Raman spectroscopy is suitable for quantitative analysis of pharmaceutical product because of the relationship between signal intensity and API concentration. Raman spectroscopy has been evaluated for identification and quantification of active ingredients in granulation, compression, drug pellet and both off-line and at-line use Raman spectroscopy has also been used to monitor hydration states of API as a method.

CCD camera

Wotan et al. assessed particle size in a high share granulator in line through the use of an image prob. The imaging probe was combined with a fuzzy logic control system to control granulation growth in the high shear granulator, preventing excessive granule growth. The system was capable of accurate and reliably producing granules material and operating conditions. Lateen et al. assessed particle size growth in a fluidized-bed granulation process using a monochromatic CCD camera. At line analysis of granulation samples growth and granulation, end points for the fluidized bed granulation process. The conclusion was that the imaging approach used provided a rapid evolution of granule particle size [12].

X-ray diffraction

on-line application of x-ray powder diffraction was evaluated by devise et al. for use in monitoring the transformation of the flufenamic acid. The on-line process analyzer was successful in monitoring the polymorphic transformation of the flufenamic acid. The results of this evaluation suggest that X-ray powder diffraction m may be used as an on-line process analyzer to monitor granulation process and parameters such as granulation end time.

FT-IR process analyzer

Process analyzers have been evaluated for API synthesis. Watson et al. evaluated in-line FT-IR process analyzer for the conversion of Buspirone hydroxylation to 6-hydroxylbuspiron. They recommended the use of the in-line FT-IR process analyzer to monitor and control the synthesis process since in this process ensures API quality and predicted the batch reprocessing. Lin et al. demonstrated the ability to real time monitor a pharmaceutical salt formation process FT-IR coupled with an ATR probe, a task which cannot be accomplished with traditional analytical instrumentation Such as titration and HPLC. FT-IR ATR permitted differentiation between mono and bi-salts allowing for real-time determination of synthesis endpoint. Other benefits were improved quality monitoring, higher yields, and end of the method transfer between laboratories and FT-IR instruments, all of which contribute to improved efficiency (15, 16, 19).

Light-induced fluorescence

LIF technology is selective for fluorescent material within drug formulation. LIF measures the emission wavelength as a result of wavelength excitation. LIF technology is nondestructive.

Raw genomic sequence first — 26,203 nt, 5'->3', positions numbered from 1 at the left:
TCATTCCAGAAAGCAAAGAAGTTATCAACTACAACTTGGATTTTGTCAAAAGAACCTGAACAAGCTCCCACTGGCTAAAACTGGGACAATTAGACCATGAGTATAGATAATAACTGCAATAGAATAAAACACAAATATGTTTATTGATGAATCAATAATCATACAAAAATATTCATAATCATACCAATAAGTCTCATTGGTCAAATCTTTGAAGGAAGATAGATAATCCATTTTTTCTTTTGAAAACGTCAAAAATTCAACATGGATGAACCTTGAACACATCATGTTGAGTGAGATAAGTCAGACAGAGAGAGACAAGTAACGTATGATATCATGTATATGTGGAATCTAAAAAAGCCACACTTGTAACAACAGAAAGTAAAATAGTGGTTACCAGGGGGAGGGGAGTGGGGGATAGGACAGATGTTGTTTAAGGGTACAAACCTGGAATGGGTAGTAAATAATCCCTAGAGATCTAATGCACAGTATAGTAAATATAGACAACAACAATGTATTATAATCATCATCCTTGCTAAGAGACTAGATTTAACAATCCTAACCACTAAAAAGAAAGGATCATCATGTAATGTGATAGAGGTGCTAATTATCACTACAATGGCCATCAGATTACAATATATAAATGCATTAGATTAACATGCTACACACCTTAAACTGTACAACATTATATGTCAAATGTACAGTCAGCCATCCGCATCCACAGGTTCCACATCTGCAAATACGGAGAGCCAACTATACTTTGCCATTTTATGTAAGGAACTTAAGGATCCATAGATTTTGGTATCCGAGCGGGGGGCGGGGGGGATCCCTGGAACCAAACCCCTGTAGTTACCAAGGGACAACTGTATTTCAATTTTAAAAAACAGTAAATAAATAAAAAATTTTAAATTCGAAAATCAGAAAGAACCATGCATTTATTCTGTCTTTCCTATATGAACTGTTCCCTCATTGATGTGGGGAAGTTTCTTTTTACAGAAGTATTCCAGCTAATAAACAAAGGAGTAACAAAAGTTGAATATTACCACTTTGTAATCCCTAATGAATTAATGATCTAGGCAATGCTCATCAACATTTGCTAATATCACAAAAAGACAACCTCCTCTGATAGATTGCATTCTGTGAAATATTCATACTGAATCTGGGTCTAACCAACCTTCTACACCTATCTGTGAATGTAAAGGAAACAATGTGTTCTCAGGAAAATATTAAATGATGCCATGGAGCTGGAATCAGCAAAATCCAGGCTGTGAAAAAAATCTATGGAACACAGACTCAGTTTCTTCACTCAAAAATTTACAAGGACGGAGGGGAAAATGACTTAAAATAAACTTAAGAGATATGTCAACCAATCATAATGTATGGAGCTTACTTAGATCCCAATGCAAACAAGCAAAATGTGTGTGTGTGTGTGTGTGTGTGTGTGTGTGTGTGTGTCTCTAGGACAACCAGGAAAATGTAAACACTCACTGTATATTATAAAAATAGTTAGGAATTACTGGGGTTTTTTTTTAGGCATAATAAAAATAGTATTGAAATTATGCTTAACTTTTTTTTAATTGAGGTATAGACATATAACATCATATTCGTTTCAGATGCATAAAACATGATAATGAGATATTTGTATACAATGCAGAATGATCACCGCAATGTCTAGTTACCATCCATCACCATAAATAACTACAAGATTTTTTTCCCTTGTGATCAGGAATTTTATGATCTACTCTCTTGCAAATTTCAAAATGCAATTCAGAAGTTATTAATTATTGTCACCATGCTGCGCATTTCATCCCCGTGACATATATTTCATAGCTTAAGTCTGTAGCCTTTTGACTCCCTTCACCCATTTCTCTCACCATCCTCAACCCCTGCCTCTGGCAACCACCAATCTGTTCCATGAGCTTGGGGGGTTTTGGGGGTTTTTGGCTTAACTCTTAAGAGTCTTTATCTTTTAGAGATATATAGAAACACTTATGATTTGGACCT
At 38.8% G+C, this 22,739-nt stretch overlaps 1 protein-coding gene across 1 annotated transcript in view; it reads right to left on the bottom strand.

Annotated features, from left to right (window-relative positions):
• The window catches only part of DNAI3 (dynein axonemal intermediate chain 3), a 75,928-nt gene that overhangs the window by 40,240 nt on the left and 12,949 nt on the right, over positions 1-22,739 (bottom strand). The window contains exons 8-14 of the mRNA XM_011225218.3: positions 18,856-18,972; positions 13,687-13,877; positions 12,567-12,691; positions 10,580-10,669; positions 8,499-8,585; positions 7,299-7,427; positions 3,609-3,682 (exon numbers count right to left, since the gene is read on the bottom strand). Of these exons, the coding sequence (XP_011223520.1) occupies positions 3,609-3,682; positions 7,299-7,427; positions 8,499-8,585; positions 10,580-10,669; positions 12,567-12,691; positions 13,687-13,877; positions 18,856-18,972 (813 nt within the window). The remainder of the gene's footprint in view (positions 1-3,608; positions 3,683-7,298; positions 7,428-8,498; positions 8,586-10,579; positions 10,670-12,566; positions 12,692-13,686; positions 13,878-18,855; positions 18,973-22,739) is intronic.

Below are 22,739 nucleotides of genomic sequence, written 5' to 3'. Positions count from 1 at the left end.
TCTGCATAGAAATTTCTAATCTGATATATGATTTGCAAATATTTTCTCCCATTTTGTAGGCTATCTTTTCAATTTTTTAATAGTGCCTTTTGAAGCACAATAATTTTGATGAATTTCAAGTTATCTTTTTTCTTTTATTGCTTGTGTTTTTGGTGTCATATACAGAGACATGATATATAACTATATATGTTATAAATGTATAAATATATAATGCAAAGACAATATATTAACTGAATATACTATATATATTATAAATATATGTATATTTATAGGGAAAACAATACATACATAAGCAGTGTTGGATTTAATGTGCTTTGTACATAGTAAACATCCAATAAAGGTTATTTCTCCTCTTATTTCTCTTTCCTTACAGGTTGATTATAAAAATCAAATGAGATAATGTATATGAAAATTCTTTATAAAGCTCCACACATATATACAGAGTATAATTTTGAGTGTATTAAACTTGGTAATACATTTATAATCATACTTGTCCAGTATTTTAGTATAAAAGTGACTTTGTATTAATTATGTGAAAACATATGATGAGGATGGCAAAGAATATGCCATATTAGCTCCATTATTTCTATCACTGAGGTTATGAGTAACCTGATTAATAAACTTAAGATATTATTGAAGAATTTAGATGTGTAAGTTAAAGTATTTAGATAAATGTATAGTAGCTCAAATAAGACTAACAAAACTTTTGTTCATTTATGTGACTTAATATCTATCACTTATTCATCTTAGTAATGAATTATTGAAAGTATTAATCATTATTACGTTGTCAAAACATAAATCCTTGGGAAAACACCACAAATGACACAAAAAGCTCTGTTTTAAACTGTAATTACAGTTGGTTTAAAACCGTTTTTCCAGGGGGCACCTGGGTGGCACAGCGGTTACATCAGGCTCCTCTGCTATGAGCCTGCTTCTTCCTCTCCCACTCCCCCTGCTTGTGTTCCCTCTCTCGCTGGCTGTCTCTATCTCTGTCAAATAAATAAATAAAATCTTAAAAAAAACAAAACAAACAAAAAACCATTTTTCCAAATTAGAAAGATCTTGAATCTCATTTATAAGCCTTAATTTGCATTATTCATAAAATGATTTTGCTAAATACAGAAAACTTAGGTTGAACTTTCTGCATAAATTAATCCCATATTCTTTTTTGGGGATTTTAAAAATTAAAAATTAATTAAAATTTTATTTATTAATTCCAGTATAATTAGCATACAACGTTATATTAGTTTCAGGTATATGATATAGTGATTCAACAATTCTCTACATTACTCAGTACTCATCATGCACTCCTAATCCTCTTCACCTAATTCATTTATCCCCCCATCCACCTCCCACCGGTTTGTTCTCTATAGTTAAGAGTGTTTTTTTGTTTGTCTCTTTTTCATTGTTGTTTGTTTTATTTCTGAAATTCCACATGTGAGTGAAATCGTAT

PAT tool for the analysis of powder mixing kinetics, blend homogeneity and tablet active ingredient content. Lai and Cooney proposed that LIF would be especially useful within the pharmaceutical industry because 60% of the 200 main active ingredients fluoresce; benefits of online LIF analysis in blending include real-time blend kinetic results and reductions in errors due to thief sampling

CONCLUSION

The use of process analytical technology can provide huge benefits to the pharmaceutical industry by increasing product quality while delivering superior asset utilization and financial value. PAT provides better knowledge of raw materials by characterizing it both physically and chemically understanding of manufacturing parameters all which is having the impact on the finished product quality. Combining together all of these results in a more robust process, better product, better process control and huge time saving which ultimately result in a good saving along with creation of a unique brand image for the organization.

CONFLICT OF INTERESTS

Declare none

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About this article

Title

A BRIEF REVIEW ON PROCESS ANALYTICAL TECHNOLOGY (PAT)

Date

07-01-2016

Additional Links

Manuscript Submission

Journal

International Journal of Current Pharmaceutical Research
Vol 8, Issue 1, 2016 Page: 10-15

Online ISSN

0975-7066

Statistics

276 Views | Downloads

Authors & Affiliations

Akash S. Mali
Vytautas Magnus University, Lithuania

Monali Jagtap
Vytautas Magnus University, Lithuania

P Karekar
Department of Pharmacy (GIPER) Shivaji University Kolhapur Maharashtra India

A MaruŠka
Centaur Pharmaceuticals Pvt. Ltd. Pune, India